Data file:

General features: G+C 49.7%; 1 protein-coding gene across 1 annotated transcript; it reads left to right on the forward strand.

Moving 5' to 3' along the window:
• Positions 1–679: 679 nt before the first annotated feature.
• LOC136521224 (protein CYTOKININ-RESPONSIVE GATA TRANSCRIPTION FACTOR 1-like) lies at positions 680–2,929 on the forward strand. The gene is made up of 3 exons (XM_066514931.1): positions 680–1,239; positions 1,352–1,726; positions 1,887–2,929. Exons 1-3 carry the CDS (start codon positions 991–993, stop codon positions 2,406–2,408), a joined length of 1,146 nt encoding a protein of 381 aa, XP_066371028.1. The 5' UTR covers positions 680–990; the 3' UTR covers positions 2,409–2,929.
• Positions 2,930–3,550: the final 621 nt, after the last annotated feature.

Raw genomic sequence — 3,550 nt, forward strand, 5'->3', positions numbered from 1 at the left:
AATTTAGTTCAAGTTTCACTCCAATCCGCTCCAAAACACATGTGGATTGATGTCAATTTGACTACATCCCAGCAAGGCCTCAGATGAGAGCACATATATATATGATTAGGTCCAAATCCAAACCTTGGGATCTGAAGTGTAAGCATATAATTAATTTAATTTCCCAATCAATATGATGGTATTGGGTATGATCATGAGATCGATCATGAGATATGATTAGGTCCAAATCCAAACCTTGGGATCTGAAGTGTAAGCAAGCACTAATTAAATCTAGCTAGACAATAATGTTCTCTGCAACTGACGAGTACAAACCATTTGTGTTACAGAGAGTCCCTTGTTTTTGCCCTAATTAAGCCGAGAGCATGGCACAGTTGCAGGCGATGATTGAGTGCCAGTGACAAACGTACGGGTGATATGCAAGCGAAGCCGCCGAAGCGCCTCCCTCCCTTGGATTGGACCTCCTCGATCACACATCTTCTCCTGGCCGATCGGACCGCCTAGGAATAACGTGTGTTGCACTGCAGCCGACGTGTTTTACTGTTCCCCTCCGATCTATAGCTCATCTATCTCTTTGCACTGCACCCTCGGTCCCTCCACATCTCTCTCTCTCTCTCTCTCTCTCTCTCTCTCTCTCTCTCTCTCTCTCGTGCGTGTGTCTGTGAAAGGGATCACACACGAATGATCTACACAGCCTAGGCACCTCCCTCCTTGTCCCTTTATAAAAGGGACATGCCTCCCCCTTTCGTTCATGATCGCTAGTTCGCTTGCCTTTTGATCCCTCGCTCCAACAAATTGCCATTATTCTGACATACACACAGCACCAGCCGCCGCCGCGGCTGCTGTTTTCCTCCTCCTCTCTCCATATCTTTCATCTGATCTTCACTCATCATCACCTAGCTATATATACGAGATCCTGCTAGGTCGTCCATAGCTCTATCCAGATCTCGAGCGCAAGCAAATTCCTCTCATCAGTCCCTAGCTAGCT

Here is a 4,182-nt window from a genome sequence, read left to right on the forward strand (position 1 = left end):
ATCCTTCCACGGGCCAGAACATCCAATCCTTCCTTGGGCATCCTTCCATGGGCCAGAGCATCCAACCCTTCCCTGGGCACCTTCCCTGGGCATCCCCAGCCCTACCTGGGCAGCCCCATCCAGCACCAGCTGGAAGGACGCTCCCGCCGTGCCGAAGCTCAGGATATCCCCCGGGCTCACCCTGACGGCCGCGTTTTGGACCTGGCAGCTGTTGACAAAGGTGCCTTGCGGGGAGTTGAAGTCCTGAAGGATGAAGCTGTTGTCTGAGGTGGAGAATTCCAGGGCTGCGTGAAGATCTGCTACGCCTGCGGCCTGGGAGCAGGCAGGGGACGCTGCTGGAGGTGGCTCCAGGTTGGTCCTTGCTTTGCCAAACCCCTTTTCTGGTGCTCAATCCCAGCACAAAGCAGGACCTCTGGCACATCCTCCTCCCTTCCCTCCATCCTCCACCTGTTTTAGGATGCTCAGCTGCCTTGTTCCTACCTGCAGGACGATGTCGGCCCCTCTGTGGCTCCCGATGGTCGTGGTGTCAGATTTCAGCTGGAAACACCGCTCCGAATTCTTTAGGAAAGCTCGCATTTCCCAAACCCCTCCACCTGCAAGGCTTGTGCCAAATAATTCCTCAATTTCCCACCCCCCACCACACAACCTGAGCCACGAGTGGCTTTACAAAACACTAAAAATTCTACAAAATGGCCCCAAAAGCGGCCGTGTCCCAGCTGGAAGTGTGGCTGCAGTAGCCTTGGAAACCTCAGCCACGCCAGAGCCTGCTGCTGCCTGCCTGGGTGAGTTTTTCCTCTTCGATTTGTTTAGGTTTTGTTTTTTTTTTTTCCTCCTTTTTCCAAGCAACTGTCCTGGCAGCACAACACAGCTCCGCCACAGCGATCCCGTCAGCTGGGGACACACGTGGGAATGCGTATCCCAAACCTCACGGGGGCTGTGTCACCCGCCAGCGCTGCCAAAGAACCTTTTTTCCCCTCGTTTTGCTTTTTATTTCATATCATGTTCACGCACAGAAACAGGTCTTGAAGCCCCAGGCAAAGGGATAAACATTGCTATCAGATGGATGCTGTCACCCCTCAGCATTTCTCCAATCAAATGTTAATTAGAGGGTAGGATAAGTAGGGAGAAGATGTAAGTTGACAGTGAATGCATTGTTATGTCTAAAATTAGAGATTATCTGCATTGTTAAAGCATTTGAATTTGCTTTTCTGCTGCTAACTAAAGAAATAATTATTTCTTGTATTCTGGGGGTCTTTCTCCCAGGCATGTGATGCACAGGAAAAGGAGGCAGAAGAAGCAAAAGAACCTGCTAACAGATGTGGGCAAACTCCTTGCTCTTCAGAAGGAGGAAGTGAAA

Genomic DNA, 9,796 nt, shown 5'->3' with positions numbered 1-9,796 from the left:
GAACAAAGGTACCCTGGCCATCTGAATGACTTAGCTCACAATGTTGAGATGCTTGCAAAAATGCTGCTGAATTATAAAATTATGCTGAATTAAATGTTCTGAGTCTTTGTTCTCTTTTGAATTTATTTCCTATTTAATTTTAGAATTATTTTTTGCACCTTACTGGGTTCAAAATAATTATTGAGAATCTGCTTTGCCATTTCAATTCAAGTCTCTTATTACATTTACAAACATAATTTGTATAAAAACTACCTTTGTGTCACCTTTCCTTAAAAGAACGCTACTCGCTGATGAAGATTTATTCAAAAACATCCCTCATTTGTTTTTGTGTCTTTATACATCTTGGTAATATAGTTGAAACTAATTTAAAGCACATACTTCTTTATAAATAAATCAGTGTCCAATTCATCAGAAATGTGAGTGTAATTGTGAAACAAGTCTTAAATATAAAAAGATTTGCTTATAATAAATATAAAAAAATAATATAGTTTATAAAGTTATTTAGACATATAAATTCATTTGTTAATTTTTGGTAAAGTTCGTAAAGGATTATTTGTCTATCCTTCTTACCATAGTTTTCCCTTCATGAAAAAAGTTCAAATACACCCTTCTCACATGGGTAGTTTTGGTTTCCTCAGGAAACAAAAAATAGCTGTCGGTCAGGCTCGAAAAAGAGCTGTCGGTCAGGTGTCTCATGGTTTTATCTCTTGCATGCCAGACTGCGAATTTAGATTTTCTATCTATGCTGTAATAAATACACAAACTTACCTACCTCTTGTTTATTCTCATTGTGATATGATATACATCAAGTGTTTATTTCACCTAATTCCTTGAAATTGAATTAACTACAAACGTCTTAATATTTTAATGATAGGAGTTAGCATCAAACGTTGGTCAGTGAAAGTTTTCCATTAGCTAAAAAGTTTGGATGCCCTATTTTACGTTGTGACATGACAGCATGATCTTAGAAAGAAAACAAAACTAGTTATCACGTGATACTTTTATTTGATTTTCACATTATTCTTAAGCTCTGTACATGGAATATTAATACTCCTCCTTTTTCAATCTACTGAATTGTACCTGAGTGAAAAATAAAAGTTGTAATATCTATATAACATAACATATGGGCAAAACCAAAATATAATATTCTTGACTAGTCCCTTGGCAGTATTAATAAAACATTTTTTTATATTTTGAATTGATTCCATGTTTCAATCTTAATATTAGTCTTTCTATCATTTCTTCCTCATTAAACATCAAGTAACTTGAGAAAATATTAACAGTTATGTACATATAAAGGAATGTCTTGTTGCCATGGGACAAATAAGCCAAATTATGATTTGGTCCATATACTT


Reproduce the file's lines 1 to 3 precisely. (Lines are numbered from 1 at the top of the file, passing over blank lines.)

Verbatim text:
General features: G+C 49.7%; 1 protein-coding gene across 1 annotated transcript; it reads left to right on the forward strand.

Moving 5' to 3' along the window:
• Positions 1–679: 679 nt before the first annotated feature.